It was a three-day weekend and many turned it into a four-day affair. The Bureau of Labor Statistics came out with its monthly unemployment report and non-farm payroll numbers. “Experts” were anticipating another drop in unemployment from 5.3% to 5.2%.Real Estate investingWhat they got was a slightly bigger drop to 5.1%.

The unemployment rate indeed has been on a gradual decline but then again so are the number of people in the workplace. Again, according to the report, the Labor Participation rate fell to its lowest level in nearly 40 years at 62.6%. Fewer active workers will cause the unemployment rate to fall as the available pool of workers shrinks.

The number of new jobs was a bit disappointing but that really depends upon one’s perspective. The U.S. economy added 173,000 new jobs, 47,000 fewer than expected. Yet August has been consistent for being inconsistent as it relates to job count and it very well be related to summer vacations. Seriously. As employers are polled each month, for some reason August shows a few absentee companies and they don’t report. That’s a theory anyway but it makes some sense. Whatever the reason, August job numbers are almost always revised upward and in a big way.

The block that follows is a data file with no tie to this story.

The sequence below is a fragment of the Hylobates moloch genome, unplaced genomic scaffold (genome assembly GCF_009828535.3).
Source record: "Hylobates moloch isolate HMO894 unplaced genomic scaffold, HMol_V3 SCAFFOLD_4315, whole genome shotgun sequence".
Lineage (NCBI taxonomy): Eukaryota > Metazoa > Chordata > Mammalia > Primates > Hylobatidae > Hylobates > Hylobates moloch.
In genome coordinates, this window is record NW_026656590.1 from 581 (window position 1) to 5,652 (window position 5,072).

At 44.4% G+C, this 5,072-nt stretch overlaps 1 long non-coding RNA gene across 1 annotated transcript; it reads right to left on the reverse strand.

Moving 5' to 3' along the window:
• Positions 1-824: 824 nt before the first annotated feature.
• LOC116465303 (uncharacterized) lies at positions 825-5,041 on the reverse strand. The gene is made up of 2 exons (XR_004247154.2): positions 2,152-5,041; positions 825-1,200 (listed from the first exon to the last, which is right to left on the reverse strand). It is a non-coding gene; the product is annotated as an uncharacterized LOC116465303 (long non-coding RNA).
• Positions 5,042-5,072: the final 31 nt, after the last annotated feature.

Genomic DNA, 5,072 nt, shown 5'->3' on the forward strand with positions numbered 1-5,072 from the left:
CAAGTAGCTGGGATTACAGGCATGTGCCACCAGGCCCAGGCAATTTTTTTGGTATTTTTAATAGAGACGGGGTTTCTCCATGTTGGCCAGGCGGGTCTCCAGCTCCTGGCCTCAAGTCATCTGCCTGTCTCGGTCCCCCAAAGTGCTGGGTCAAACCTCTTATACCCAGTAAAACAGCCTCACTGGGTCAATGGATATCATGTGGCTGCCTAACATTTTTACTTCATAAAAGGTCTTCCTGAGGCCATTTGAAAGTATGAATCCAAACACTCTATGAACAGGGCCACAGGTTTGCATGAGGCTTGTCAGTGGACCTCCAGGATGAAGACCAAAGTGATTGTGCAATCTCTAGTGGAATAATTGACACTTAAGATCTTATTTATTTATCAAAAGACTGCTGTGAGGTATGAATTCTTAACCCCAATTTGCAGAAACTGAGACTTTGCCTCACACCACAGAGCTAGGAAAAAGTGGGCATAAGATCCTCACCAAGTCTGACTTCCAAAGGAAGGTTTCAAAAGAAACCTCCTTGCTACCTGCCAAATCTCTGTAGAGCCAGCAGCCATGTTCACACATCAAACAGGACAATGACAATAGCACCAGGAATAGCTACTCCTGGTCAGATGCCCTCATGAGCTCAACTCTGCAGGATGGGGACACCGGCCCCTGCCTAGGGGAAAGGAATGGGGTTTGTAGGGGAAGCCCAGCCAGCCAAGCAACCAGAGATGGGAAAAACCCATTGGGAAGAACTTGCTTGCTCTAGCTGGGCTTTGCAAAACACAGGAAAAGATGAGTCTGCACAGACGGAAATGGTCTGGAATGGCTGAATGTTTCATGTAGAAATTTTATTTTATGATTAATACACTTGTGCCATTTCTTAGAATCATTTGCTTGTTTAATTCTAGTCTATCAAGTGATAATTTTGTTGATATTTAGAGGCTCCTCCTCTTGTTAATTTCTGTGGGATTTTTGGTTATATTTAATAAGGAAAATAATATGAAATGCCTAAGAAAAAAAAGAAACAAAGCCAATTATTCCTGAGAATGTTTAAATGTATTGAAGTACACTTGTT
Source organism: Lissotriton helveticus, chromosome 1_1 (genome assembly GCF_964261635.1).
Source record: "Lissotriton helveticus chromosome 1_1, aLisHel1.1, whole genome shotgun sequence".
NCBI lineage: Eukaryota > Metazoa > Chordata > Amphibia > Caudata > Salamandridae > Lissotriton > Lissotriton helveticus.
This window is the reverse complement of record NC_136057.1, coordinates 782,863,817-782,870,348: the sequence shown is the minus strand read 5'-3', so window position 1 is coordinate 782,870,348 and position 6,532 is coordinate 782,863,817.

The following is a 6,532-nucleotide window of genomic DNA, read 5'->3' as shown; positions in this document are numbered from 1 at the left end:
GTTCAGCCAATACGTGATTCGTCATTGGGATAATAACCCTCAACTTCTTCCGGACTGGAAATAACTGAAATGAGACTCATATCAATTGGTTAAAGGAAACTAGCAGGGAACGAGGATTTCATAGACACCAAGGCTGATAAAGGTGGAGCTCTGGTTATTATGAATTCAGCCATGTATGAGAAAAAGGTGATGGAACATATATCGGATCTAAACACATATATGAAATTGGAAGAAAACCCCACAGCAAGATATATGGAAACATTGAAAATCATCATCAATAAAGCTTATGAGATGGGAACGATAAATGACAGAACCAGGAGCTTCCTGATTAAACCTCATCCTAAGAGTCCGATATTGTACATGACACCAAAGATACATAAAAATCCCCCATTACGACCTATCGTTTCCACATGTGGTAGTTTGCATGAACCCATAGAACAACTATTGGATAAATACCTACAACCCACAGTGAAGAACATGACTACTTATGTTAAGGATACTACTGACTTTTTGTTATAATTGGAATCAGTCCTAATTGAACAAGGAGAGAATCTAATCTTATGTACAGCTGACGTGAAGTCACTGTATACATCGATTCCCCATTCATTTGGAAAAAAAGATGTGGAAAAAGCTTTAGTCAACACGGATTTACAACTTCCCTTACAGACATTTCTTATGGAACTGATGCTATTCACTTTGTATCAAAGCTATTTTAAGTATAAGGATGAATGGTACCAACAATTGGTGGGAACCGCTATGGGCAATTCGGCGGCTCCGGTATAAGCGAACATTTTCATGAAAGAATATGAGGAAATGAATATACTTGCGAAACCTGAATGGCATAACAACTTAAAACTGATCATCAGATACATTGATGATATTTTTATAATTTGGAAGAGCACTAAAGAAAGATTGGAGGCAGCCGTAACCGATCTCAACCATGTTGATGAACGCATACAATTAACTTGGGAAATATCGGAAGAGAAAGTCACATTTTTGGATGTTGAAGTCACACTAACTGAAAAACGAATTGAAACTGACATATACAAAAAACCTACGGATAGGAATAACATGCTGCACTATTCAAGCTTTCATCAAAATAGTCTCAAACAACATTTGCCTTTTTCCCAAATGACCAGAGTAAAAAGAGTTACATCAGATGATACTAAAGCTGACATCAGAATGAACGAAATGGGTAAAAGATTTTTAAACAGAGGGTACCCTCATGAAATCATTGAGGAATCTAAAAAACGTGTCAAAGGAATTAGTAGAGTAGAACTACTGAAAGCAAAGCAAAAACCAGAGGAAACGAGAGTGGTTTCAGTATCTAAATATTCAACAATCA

However, the revision won’t take place until way after the Fed holds the next round of FOMC meetings on September 16 and 17. And it’s anybody’s guess if the Fed will in fact adjust the Fed Funds rate at that time but you can’t ignore the unemployment rate. You also can’t ignore wage gains which came in at a 2.4% annualized rate. As people do leave the workforce, wages will tend to rise and more hours worked. This in fact is happening right now. For mortgage rates, we might see a slight bump in rates if the Fed does indeed move next week but don’t expect any large increase.